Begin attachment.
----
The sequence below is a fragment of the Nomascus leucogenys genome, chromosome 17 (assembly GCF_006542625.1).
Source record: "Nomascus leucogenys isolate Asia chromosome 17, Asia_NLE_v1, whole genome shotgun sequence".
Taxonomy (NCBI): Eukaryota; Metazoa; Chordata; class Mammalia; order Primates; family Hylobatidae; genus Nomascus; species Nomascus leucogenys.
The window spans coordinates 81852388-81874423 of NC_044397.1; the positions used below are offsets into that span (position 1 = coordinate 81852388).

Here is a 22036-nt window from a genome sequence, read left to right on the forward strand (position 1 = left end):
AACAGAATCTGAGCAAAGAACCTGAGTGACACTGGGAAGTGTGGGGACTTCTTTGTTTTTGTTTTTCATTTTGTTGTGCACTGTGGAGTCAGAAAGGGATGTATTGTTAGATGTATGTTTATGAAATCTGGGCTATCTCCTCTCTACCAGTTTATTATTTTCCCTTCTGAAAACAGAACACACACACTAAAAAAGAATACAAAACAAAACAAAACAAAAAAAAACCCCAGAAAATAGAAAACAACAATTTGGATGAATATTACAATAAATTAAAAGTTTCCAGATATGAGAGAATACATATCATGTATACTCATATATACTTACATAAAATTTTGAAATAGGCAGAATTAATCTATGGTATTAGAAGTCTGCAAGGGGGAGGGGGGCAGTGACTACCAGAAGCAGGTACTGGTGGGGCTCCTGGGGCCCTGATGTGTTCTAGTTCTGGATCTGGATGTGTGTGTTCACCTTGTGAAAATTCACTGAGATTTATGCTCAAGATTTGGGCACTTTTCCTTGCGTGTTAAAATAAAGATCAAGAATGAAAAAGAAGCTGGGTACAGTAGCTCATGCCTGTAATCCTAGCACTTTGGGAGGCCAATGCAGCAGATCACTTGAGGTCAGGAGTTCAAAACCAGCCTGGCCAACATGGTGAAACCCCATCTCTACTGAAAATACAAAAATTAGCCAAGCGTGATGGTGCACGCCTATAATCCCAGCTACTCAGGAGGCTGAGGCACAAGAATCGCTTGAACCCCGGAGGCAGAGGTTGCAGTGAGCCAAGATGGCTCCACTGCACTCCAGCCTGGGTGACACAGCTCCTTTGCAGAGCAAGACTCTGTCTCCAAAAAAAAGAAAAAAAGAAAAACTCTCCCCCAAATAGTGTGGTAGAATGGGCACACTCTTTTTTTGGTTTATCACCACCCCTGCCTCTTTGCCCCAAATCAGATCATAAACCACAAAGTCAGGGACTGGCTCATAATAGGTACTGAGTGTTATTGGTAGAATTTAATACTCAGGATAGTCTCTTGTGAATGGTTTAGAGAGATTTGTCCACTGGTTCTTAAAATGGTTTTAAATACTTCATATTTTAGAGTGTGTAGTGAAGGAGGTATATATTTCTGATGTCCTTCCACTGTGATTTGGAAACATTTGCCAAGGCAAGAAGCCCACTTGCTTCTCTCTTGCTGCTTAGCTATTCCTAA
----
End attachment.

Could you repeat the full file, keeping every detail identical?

The sequence below is a fragment of the Nomascus leucogenys genome, chromosome 17 (assembly GCF_006542625.1).
Source record: "Nomascus leucogenys isolate Asia chromosome 17, Asia_NLE_v1, whole genome shotgun sequence".
Taxonomy (NCBI): Eukaryota; Metazoa; Chordata; class Mammalia; order Primates; family Hylobatidae; genus Nomascus; species Nomascus leucogenys.
The window spans coordinates 81852388-81874423 of NC_044397.1; the positions used below are offsets into that span (position 1 = coordinate 81852388).

Here is a 22036-nt window from a genome sequence, read left to right on the forward strand (position 1 = left end):
AACAGAATCTGAGCAAAGAACCTGAGTGACACTGGGAAGTGTGGGGACTTCTTTGTTTTTGTTTTTCATTTTGTTGTGCACTGTGGAGTCAGAAAGGGATGTATTGTTAGATGTATGTTTATGAAATCTGGGCTATCTCCTCTCTACCAGTTTATTATTTTCCCTTCTGAAAACAGAACACACACACTAAAAAAGAATACAAAACAAAACAAAACAAAAAAAAACCCCAGAAAATAGAAAACAACAATTTGGATGAATATTACAATAAATTAAAAGTTTCCAGATATGAGAGAATACATATCATGTATACTCATATATACTTACATAAAATTTTGAAATAGGCAGAATTAATCTATGGTATTAGAAGTCTGCAAGGGGGAGGGGGGCAGTGACTACCAGAAGCAGGTACTGGTGGGGCTCCTGGGGCCCTGATGTGTTCTAGTTCTGGATCTGGATGTGTGTGTTCACCTTGTGAAAATTCACTGAGATTTATGCTCAAGATTTGGGCACTTTTCCTTGCGTGTTAAAATAAAGATCAAGAATGAAAAAGAAGCTGGGTACAGTAGCTCATGCCTGTAATCCTAGCACTTTGGGAGGCCAATGCAGCAGATCACTTGAGGTCAGGAGTTCAAAACCAGCCTGGCCAACATGGTGAAACCCCATCTCTACTGAAAATACAAAAATTAGCCAAGCGTGATGGTGCACGCCTATAATCCCAGCTACTCAGGAGGCTGAGGCACAAGAATCGCTTGAACCCCGGAGGCAGAGGTTGCAGTGAGCCAAGATGGCTCCACTGCACTCCAGCCTGGGTGACACAGCTCCTTTGCAGAGCAAGACTCTGTCTCCAAAAAAAAGAAAAAAAGAAAAACTCTCCCCCAAATAGTGTGGTAGAATGGGCACACTCTTTTTTTGGTTTATCACCACCCCTGCCTCTTTGCCCCAAATCAGATCATAAACCACAAAGTCAGGGACTGGCTCATAATAGGTACTGAGTGTTATTGGTAGAATTTAATACTCAGGATAGTCTCTTGTGAATGGTTTAGAGAGATTTGTCCACTGGTTCTTAAAATGGTTTTAAATACTTCATATTTTAGAGTGTGTAGTGAAGGAGGTATATATTTCTGATGTCCTTCCACTGTGATTTGGAAACATTTGCCAAGGCAAGAAGCCCACTTGCTTCTCTCTTGCTGCTTAGCTATTCCTAA